There is not enough material in either the Oort Cloud or the Kuiper Belt to supply the solar system with the number of comets that old earth supporters desperately need. Genesis 1:14-19 records that the heavenly bodies we see in the night sky were created on Day Four. The genealogies of the Bible indicate that this occurred about 6000 years ago.
The Ugly Ducklings of the solar system are not portents of doom. The message they bring is altogether different. Together with other celestial objects they “declare the glory of God” (Ps. 19: 1). They are amazing evidences for a young solar system.
1] Anatomy of A Comet. http://www.nasm.si.edu/ceps/etp/comets/comet_anatomy.html
 Ref 1.
 Sarfati, Jonathan. 2003. Comets: Portents of Doom or Indicators of Youth? Creation 25:3, 36-40, June 2003. http://www.creationontheweb.com/content/view/141.
 The loss can be tremendous. For instance, “More than 1000 tons of this dust escaped from the head of comet C/1973 El (Kohoutek) every second, and formed a ‘dust tail’ ". Ref. 1
 Lisle, Jason. 2005. What Does the Bible Say about Astronomy? Answers in Genesis booklet.
 Faulkner, Danny. 2001. More problems for the ‘Oort comet cloud’. TJ 15:2, 11, August 2001.
 Ref. 3.
 The gravitational impact of other stars is occassionally thought to disturb these sleeping comets and knock them into orbits closer to the sun. (Faulkner, Danny 1997. Comets and the Age of the Solar System. Technical Journal 11:364–273, December 1997).
 While some astronomers have suggested that the dwarf planet Sedna, discovered in 2003, is too far from the sun to be a Kuiper Belt Object, they argue that it is actually the first object to be discovered in the Oort Cloud. (Wikipedia. 90377 Sedna. http://en.wikipedia.org/wiki/90377_Sedna). But Sedna comes to within 76 Astronomical Units from the sun, so such a classification would involve stretching definitions quite a bit since Oort Cloud objects were not expected to be so “close” to the sun.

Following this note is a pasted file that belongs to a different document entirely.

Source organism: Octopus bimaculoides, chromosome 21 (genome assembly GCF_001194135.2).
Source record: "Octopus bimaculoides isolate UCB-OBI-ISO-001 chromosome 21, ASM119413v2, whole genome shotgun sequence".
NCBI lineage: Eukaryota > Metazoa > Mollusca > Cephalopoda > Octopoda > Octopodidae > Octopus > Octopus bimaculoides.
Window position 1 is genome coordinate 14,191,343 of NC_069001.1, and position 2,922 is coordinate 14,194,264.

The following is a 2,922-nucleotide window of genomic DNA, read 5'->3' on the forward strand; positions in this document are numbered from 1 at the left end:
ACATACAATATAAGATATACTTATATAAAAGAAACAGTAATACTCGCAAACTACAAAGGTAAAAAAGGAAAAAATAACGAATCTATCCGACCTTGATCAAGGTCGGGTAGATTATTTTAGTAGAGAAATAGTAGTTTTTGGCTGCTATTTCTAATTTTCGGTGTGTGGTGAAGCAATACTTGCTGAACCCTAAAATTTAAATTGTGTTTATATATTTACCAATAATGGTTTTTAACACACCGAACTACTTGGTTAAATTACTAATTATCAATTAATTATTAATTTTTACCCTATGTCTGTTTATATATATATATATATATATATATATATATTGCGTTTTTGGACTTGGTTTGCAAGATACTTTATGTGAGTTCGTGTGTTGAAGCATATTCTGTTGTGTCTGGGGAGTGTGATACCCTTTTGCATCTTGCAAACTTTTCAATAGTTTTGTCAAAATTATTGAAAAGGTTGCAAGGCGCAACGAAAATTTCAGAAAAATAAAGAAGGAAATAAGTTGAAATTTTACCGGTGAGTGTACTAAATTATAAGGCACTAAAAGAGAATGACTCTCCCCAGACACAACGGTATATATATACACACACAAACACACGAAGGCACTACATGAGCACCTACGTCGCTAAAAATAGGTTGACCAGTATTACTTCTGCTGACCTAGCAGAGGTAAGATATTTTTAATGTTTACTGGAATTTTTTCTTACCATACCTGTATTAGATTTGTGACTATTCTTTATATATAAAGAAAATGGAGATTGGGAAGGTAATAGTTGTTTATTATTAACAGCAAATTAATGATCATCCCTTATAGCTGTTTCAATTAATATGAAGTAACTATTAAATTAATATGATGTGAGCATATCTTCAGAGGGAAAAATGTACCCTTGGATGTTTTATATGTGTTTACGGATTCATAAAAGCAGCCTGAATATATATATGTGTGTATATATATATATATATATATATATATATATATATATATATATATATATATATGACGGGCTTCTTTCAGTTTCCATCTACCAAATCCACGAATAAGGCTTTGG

Ref. 6.
 One Astronomical Unit (AU) is the average distance from the Earth to the sun or approximately 150 million kilometers or 93 million miles.
 Kenyon, Scott J and Benjamin C. Bromley. 2004. Stellar encounters as the origin of distant Solar System objects in highly eccentric orbits. Nature 432, 598-602 (2 December 2004). http://www.nature.com/nature/journal/v432/n7017/abs/nature03136.html
 “The biggest surprise of the Hubble search is that so few small Kuiper Belt members were discovered. With Hubble's exquisite resolution, Bernstein and his co-workers expected to find at least 60 Kuiper Belt members as small as 10 miles (15 km) in diameter — but only three were found.” (Farthest, Faintest Solar System Objects Found Beyond Neptune News Release Number: STScI-2003-2. http://hubblesite.org/newscenter/archive/releases/2003/25).
 They include Pluto and its three moons. See http://www.boulder.swri.edu/ekonews/issues/past/n050/ekonews050.pdf.
For more evidence for a young solar system, read here.